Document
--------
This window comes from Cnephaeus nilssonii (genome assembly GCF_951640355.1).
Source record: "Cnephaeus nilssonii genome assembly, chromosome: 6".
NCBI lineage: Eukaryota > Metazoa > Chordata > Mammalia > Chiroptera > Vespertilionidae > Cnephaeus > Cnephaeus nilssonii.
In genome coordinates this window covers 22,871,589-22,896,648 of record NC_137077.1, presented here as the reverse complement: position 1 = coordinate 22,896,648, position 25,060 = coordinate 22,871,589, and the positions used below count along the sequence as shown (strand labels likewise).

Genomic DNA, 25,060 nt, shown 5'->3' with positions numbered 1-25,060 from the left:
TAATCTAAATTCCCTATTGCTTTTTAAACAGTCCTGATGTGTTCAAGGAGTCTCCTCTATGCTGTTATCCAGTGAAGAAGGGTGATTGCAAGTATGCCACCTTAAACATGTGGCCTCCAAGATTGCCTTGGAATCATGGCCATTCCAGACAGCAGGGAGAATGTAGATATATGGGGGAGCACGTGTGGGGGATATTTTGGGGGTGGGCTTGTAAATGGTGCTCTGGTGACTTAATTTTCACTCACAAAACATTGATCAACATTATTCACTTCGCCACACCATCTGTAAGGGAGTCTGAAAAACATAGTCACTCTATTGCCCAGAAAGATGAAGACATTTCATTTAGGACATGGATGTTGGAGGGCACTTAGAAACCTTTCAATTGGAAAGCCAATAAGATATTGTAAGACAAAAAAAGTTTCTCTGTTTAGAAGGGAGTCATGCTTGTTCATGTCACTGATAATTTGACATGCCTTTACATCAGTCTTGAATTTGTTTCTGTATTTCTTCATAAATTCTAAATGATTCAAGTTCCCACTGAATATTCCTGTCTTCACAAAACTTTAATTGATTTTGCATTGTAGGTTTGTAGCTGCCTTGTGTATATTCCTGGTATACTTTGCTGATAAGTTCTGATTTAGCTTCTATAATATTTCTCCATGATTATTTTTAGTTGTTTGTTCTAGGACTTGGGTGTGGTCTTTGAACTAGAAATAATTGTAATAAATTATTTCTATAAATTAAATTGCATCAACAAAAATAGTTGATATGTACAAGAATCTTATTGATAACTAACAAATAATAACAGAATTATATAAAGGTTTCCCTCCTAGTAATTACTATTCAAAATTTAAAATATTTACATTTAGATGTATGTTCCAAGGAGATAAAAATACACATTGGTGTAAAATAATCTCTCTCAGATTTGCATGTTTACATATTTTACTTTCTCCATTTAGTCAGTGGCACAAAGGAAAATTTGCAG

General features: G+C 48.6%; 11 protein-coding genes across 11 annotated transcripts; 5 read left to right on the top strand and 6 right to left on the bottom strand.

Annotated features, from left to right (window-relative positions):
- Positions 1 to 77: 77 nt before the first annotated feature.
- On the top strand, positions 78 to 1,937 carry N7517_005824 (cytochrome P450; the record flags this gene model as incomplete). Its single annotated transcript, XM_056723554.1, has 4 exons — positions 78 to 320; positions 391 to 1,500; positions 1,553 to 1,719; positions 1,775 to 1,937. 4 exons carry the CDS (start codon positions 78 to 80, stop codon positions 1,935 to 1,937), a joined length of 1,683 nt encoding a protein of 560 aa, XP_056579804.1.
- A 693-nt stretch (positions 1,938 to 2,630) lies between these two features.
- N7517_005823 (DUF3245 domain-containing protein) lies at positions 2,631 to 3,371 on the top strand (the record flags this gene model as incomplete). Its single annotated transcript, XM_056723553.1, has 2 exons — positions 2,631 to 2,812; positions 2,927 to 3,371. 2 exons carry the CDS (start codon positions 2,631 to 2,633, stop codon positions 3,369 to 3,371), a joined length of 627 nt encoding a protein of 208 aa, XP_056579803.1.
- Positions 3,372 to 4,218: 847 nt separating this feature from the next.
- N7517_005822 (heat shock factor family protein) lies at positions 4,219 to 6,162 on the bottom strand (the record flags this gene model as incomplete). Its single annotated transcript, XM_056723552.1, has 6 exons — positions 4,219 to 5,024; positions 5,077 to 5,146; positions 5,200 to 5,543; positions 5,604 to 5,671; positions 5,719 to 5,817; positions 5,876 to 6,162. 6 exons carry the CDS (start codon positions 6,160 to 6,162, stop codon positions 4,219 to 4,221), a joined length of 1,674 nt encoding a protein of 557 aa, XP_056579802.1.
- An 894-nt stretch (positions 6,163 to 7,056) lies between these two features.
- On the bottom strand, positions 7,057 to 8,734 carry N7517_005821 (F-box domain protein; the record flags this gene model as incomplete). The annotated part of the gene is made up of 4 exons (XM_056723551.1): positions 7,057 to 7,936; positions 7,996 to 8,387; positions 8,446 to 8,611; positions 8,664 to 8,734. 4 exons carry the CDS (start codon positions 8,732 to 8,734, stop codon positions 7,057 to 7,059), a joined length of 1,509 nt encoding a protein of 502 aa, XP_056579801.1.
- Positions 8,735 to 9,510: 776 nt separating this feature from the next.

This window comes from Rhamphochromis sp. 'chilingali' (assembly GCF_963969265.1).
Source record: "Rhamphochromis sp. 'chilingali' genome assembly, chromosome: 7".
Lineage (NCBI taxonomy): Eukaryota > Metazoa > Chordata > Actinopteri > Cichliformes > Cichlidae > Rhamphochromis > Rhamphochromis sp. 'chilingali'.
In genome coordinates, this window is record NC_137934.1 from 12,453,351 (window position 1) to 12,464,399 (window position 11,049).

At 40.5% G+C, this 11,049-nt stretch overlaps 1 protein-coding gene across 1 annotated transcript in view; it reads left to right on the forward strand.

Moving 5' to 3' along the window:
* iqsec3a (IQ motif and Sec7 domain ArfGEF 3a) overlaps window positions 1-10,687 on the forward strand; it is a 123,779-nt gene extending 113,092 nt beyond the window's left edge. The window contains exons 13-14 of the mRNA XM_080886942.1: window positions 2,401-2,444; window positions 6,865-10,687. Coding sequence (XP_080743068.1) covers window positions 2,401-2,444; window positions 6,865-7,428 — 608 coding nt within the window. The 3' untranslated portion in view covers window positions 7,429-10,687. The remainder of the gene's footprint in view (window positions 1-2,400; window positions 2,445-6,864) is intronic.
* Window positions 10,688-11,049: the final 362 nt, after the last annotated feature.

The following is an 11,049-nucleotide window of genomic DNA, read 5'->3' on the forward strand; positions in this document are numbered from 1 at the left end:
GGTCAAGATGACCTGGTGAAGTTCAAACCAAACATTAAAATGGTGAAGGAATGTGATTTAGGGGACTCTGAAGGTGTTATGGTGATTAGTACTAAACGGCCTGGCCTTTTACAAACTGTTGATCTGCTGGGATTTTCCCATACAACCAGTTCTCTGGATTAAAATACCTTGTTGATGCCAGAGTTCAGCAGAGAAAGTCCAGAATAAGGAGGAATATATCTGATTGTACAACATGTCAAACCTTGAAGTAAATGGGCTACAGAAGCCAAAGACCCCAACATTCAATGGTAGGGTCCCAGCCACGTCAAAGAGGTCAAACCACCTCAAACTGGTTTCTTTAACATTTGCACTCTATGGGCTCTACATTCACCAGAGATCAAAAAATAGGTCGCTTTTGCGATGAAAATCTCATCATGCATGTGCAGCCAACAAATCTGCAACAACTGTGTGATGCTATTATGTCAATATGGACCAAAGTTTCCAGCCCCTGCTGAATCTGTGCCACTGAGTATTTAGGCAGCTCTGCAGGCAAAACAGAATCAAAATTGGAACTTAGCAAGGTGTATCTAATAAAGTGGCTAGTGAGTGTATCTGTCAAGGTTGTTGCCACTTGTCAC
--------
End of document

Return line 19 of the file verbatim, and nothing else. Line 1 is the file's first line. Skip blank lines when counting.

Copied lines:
Source record: "Rhamphochromis sp. 'chilingali' genome assembly, chromosome: 7".